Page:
2. Comply with Procedural Rules for Derivative Claims in Massachusetts State or Federal Court.
State and federal rules of civil procedure impose special pleading requirements on derivative claims. Specifically, in addition to any substantive law governed by the entity’s state of formation, Massachusetts Rule of Civil Procedure 23.1 requires that the derivative complaint:
- Be verified;
- Allege that the plaintiff was a shareholder or member at the time of the transaction at issue, or that the plaintiff’s share or membership thereafter devolved on him by operation of law from someone who was a shareholder or member at the time; and
- Allege with particularity the efforts made by the plaintiff to obtain the action he or she desires from the directors or comparable authority and the reasons for his failure to obtain the action.
The requirements of Federal Rule of Civil Procedure 23.1 are similar, but add that the plaintiff must plead that “the action is not a collusive one to confer jurisdiction that the court would otherwise lack.” The requirements of the Massachusetts Rule can be waived if a defendant proceeds to trial without addressing these issues, see Diamond v. Pappathanasi, 78 Mass. App. Ct. 77, 89 (2010) (involving a general partnership), but there is no analogous case law concerning the Federal Rule.
You also must name the company as a nominal defendant in any derivative action when filing suit in Massachusetts state or federal court, regardless of the state of formation of the entity. See Fusco v. Rocky Mountain I Investments Ltd. P’ship, 42 Mass. App. Ct. 441, 447 (1997); Gabriel v. Preble, 396 F.3d 10, 14-15 (1st Cir. 2005).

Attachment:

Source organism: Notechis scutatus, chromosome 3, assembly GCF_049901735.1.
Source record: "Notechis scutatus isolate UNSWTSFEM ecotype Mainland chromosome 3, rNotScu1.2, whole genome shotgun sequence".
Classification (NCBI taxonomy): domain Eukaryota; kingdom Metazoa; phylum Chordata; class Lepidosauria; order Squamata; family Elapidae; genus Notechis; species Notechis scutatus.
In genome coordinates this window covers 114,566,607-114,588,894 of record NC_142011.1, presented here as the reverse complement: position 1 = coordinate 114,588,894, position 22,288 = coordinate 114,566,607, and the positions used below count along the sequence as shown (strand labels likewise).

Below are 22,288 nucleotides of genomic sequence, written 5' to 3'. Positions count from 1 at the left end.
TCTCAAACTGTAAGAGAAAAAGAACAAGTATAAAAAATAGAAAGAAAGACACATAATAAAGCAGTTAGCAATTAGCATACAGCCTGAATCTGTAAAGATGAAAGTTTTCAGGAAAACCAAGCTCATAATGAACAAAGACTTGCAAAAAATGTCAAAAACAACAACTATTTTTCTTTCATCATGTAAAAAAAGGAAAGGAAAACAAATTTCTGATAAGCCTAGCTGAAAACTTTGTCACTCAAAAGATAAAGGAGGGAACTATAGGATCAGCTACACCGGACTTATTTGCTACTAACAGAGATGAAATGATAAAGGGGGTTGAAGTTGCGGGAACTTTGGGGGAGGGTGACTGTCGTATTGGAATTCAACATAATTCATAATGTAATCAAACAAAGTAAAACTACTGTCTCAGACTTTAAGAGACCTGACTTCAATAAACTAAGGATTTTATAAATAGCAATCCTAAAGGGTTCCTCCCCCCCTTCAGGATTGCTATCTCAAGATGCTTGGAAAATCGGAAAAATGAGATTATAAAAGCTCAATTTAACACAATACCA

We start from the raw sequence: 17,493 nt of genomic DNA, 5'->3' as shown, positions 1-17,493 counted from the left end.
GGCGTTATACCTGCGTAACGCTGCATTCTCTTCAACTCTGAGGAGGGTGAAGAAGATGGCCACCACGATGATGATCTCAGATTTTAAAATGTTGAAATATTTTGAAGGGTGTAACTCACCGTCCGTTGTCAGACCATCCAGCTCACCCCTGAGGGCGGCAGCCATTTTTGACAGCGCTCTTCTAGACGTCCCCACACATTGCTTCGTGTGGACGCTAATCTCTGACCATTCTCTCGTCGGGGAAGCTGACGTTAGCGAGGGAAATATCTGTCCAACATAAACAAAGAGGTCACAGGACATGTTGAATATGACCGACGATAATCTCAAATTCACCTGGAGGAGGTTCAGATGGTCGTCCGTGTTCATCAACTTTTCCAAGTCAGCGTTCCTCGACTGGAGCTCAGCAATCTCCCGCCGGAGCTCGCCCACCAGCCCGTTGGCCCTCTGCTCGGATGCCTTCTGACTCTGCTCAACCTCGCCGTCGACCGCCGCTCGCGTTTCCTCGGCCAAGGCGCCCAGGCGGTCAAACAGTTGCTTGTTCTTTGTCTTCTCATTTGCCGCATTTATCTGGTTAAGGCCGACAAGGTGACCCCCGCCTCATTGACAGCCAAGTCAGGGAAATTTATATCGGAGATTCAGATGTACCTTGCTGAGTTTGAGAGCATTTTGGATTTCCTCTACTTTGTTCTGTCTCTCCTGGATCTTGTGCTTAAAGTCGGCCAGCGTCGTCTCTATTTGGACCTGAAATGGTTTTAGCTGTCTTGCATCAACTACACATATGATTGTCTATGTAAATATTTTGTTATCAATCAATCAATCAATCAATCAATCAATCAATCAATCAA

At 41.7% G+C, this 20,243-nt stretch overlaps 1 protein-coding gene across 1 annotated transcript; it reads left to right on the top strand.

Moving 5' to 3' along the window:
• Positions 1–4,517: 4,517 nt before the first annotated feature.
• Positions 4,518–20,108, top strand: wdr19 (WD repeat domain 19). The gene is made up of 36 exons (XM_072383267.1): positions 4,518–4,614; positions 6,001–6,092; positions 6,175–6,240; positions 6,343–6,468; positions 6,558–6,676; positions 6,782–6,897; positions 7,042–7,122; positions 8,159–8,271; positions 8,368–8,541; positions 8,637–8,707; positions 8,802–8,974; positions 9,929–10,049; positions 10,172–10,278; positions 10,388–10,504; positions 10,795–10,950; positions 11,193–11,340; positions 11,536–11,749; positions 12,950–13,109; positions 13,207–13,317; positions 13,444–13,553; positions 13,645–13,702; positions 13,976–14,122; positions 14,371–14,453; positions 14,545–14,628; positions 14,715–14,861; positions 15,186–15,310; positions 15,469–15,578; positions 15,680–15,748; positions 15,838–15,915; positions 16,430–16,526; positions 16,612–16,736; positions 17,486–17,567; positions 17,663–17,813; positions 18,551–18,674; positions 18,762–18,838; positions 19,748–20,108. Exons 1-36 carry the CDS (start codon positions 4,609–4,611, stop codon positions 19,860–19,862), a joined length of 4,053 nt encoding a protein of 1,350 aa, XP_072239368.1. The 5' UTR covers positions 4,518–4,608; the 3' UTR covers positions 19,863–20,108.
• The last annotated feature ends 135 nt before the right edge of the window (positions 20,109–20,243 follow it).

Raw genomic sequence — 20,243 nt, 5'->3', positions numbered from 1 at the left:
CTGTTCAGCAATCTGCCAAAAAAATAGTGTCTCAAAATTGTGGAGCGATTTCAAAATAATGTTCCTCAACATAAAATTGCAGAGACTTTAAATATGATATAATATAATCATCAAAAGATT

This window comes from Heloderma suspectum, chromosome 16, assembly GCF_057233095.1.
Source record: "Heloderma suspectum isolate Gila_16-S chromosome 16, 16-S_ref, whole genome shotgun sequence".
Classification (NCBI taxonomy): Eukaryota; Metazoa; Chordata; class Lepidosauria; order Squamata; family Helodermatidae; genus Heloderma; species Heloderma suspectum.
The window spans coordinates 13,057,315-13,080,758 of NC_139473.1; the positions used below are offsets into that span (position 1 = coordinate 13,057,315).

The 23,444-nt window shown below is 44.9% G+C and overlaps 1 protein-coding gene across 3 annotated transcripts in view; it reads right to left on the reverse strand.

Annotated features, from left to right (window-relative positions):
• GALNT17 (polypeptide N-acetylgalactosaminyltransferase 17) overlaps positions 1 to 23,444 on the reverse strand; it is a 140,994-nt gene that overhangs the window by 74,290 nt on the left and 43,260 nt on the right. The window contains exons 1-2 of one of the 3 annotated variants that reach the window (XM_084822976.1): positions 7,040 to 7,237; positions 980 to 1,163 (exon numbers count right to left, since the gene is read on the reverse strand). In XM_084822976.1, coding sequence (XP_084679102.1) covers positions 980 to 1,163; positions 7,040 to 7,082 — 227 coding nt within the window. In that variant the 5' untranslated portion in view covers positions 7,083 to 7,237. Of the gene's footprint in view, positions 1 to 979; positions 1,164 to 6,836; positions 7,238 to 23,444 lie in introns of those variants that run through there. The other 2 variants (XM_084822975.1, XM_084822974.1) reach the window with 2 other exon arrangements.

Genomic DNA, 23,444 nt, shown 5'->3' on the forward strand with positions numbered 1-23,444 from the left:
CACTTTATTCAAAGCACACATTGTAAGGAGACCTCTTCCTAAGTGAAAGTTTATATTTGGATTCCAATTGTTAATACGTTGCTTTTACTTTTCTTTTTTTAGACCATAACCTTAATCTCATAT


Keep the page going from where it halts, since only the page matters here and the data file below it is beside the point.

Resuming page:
3. Properly Apply Substantive Law on Demand Requirements Prior to Filing a Derivative Suit.
The most frequently litigated issue of substantive law in derivative cases is demand/demand futility. Massachusetts substantive law imposes hurdles additional to the procedural requirement of Mass. R. Civ. P. 23.1.
A plaintiff intending to bring a derivative claim on behalf of a Massachusetts corporation must first demand that the corporation pursue the claim. G.L. c. 156D, § 7.42. “The rationale behind the demand requirement is that, as a basic principle of corporate governance, the board of directors or majority of shareholders should set the corporation’s business policy, including the decision whether to pursue a lawsuit.” Harhen v. Brown, 431 Mass. 838, 844 (2010). The procedure for making demand is detailed and is set forth in G.L. c. 156D, §§ 7.40, et seq. Massachusetts is a universal demand state, which means that demand must be made even if the plaintiff believes it would be futile due to a board’s interest or lack of independence. See Johnston, 453 Mass. at 578 n.15.
A plaintiff may only initiate a derivative action once the corporation has either (i) refused a demand to bring suit; or (ii) ignored the demand for at least 90 days (or 120 days if the decision regarding whether to pursue the claims is submitted to the shareholders for a vote). A derivative plaintiff may file suit before expiration of the waiting period if the plaintiff can show that irreparable injury would result by waiting for the period to expire. G.L. c. 156D, § 7.42.